Worried about AI? This will make you worry even more. In the apocalyptic future of this story, AI has gone rogue and is on the way to wiping out humanity. If anyone can save us, I’d bet on John David Washington.

“Dicks: The Musical”

Copyright 2023 A24

Yes, that is really the title. And the director is Larry Charles, of “Seinfeld” and the Borat and Brüno movies. And it stars Nathan Lane, Megan Mullally, Megan Thee Stallion, and Bowen Yang. And it’s something about…a kind of “Parent Trap”-type story? With puppets called The Sewer Boys.



Two of the world’s most talented and charismatic performers, Saoirse Ronan and Paul Mescal, star in a movie about a couple who live quietly on land that has been in his father’s family for generations until a stranger arrives with a shocking offer in a “Black Mirror”-style tale of technology and identity.


Fall may be for serious movies, but hey, there’s always room for action, especially if it stars John Cena. In “Freelance” he is a divorced dad in a boring law job, but of course he’s also ex-special ops, and he agrees to keep a journalist (Alison Brie) safe on a reporting trip to interview a dictator.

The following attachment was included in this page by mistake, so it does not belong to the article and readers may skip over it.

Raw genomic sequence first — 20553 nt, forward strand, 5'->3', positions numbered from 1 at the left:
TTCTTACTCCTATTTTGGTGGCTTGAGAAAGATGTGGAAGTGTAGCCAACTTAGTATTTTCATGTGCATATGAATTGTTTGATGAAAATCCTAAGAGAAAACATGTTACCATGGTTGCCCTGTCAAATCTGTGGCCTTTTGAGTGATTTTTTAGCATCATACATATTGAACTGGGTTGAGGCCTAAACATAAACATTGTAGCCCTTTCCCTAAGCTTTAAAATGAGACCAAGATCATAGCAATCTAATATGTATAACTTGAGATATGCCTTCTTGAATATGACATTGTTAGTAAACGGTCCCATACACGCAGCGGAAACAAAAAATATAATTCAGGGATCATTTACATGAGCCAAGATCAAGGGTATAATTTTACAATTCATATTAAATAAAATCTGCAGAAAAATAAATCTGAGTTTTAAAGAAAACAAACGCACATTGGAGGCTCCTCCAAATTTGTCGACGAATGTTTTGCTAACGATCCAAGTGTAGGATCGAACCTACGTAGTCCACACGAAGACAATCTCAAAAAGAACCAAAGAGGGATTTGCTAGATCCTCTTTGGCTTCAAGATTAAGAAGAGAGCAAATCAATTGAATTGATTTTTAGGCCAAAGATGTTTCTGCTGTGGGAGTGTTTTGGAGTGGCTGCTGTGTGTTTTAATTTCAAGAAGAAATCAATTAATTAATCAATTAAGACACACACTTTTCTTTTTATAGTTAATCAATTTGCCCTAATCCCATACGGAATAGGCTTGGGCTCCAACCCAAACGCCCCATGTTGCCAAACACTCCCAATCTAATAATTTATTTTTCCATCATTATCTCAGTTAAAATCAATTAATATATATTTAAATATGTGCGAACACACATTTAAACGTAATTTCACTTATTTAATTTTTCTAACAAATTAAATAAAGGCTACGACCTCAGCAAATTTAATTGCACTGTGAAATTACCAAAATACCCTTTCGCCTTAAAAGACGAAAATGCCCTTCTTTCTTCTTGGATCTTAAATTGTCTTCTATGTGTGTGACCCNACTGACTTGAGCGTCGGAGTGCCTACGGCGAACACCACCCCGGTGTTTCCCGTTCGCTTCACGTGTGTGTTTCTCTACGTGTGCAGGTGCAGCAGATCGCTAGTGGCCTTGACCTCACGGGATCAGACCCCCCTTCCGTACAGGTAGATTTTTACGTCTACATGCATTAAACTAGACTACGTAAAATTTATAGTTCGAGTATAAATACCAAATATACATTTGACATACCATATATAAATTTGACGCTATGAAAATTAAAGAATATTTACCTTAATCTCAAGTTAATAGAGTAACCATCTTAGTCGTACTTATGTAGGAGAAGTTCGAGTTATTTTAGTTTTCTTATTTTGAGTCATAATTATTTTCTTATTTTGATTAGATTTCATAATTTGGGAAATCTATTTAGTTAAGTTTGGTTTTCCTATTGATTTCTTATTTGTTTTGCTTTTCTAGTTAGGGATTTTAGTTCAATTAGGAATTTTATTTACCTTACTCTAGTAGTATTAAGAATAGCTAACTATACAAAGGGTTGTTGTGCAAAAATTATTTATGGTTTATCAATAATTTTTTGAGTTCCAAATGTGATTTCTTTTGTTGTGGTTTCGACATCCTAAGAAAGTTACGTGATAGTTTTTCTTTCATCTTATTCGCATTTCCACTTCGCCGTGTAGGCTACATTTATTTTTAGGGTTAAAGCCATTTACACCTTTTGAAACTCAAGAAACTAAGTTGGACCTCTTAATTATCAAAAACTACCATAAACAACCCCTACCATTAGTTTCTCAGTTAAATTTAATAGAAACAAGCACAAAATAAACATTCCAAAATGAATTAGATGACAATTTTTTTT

“Ordinary Angels”

Two-time Oscar-winner Hillary Swank plays a self-described mess who decides that she has a purpose in life — to help a family she’s never met get the transplant their little girl desperately needs.

“Killers of the Flower Moon”

One of the most eagerly anticipated films of the year is Martin Scorsese’s 3 1/2-hour epic adaptation of David Grann’s book about the real-life murder of Osage Indians in the early 1920s. No one paid much attention to the Osage until they discovered oil on their land and a lot of money was going to to to them or to anyone who got them out of the way. The cast includes Scorsese favorites Robert DeNiro and Leonardo DiCaprio, as well as John Lithgow, Yancey Red Corn, Jesse Clemons, Brendan Fraser, and Tantoo Cardinal.

“What Happens Later”

Meg Ryan directs and stars with David Duchovny in a bittersweet story of exes to find themselves stuck at the airport.

“The Holdovers”

Alexander Payne reunites with his “Sideways” star Paul Giamatti for this story of an autocratic and disliked boarding school teacher stuck with the unhappy students who have nowhere else to go for the winter holidays.



Copyright Netflix 2023